Thursday, January 13, 2011

Chapter 30 plus some welcome news!!

Two seconds ago I got some really amazing news. No, it's not about the Goodreads Choice Award. SING ME TO SLEEP didn't win, but thanks to all of you and your help and votes, we made a darn good showing.

This is even better than that! After weeks and weeks watching and waiting for this incredible recording of the song that changes Beth's life the Amabile Youth Singers were so gracious to produce for me, I'm delighted to announce "Take me Home," from SING ME TO SLEEP is now available on iTunes.  Harriet Bushman, composer and arranger, astounded me with what she turned my words into. We're mourning here in Arizona--I cried again today when the TV coverage showed the gigantic 9/11 flag hung between two ladder trucks in front of the church where the little nine-year-old girl's funeral was held. I'm going to close my eyes and listen to this and feel better. Please, please buy it! Harriet and I donated our royalties, so all the proceeds go to keep the Amabile family singing.

After Tuesday's scene, I thought we could leap ahead a few weeks to Michael agreeing to meet with the missionaries, but every time I tried to imagine it, my mind got fuzzy. Cold medicine? Congestion? Or not the right scene?

I stonewalled yesterday and couldn't write anything. This morning as I pondered what I should write instead, I saw Michael driving home from his day with Leesie attacked by doubts. Ah-hah! No fuzzy head. Despite cold medicine and congestion that defies all concoctions, this next chapter flowed as fast as I could scribble and took Michael to a place I hadn't planned. A place I tried to skip.

I've been lying in bed too miserable to even read much, so I've watched hour after hour of coverage of the Tucson tragedy. The senseless massacre. The waste of precious lives. The heroism. The miracles. This week, I needed to be where this scene ends, and I'm grateful to Michael for taking me there. I hope it speaks to your hearts, too.

Dive Buddy: Leesie           
Date:  07/01
Dive #:
Location: Grand Cayman
Dive Site:
Weather Condition:
Water Condition:
Water Temp: 
Bottom Time:  

I was on a total high all day today. When Leesie and I picked up Aunty J, she beamed at me and swore her foot felt better already. Wound treatment in the hyperbaric chamber takes a series of one or two hour sessions over days—maybe weeks—so it was probably just the O2 high talking. She made me feel amazing, though.
Amazed. Astounded. That’s kind of how I’ve felt since last night. The high lasted all afternoon while Jaz telephoned all her friends from church with the good news and hit them up for rides to and from the hospital, and Leesie and I slowly forged ahead reading The Book of Mormon. We’d read, she’d explain, and I asked questions.
I got suspicious when she insisted on skipping a whole bunch of chapters.
“What’s in it?” Maybe that’s where they hide all the secret stuff about polygamy.
“Isaiah. Bible prophet. He wrote in code so the king wouldn’t off with his head. I get lost. Nephi explains what it means here.” She smoothed down the page.
I believed her then—every word. She was so intensely happy. I’m tempted to give a thumbs up to the missionaries just so I can watch her. I want to keep her happy. She hasn’t been like this for so long. I always knew this was a huge deal for her, but seeing how thrilled she is that I’ll finally admit there seems to be a divine power out there makes me wish I could have come to this sooner. I was grieving, angry. Stubborn. Proud. An idiot. Today, after everything we’ve been through, how could I not believe her?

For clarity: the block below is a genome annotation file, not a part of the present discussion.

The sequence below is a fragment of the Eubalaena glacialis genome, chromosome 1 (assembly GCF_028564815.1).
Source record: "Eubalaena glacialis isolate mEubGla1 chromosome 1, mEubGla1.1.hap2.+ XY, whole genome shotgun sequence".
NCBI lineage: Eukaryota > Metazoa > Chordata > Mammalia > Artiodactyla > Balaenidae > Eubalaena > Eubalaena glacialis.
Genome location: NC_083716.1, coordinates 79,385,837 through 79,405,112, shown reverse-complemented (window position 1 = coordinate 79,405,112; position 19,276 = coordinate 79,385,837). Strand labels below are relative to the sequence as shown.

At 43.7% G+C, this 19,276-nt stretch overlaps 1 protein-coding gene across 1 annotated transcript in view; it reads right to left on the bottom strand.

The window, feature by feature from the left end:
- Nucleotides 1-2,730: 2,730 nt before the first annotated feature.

But now as I drive through Georgetown at rush hour worrying that I won’t make it back to East End in time for the night dive I swapped my mornings dive for, cursing my own stupidity for not taking the northern route, I wonder what’s in those mysterious chapters. Maybe I’ll read them myself. No harm in at least looking at them.
How can I doubt Leesie now? Doubt those feelings that seem so real to me. I know—it’s stupid. I should. I love her. I know she wouldn’t lie to me. But how do I know the divine essence I felt are the Beings she describes? That’s a huge leap.
I’m working hard searching for that essence in the Book of Mormon. So far I’m touched and intrigued, but who is to say I won’t find the same essence in other holy books? Should I study those, too, and pray about them? Does the Book of Mormon being true make everything else false? Leesie believes in the Bible like other Christians, plus a bunch of stuff Joseph Smith wrote. Not stuff. Revelations.
If I were in love with a Budhist girl or a Catholic girl or a Jewish girl, would I have these feelings about her faith? Am I imagining everything to please Leesie? To keep her?
I used to think all religion was crap—crazy stuff used to enslave people. Isn’t that what most educated people really think? Whether they go to church or not? But if there is something real in the concept of God, is there something real in all religion? Is some lies? Some truth? How does he feel about all the evil stuff people have done—still do—in the name of religion? Is He down with crusades, burning witches, and suicide bombers?
I can’t comprehend the whole Jesus Christ dying for my sins thing. Leesie says no one does—you have to take it on faith. Feel it.
Faith. That’s another thing I don’t get.
I see it in Leesie. She’s got too much faith—in me.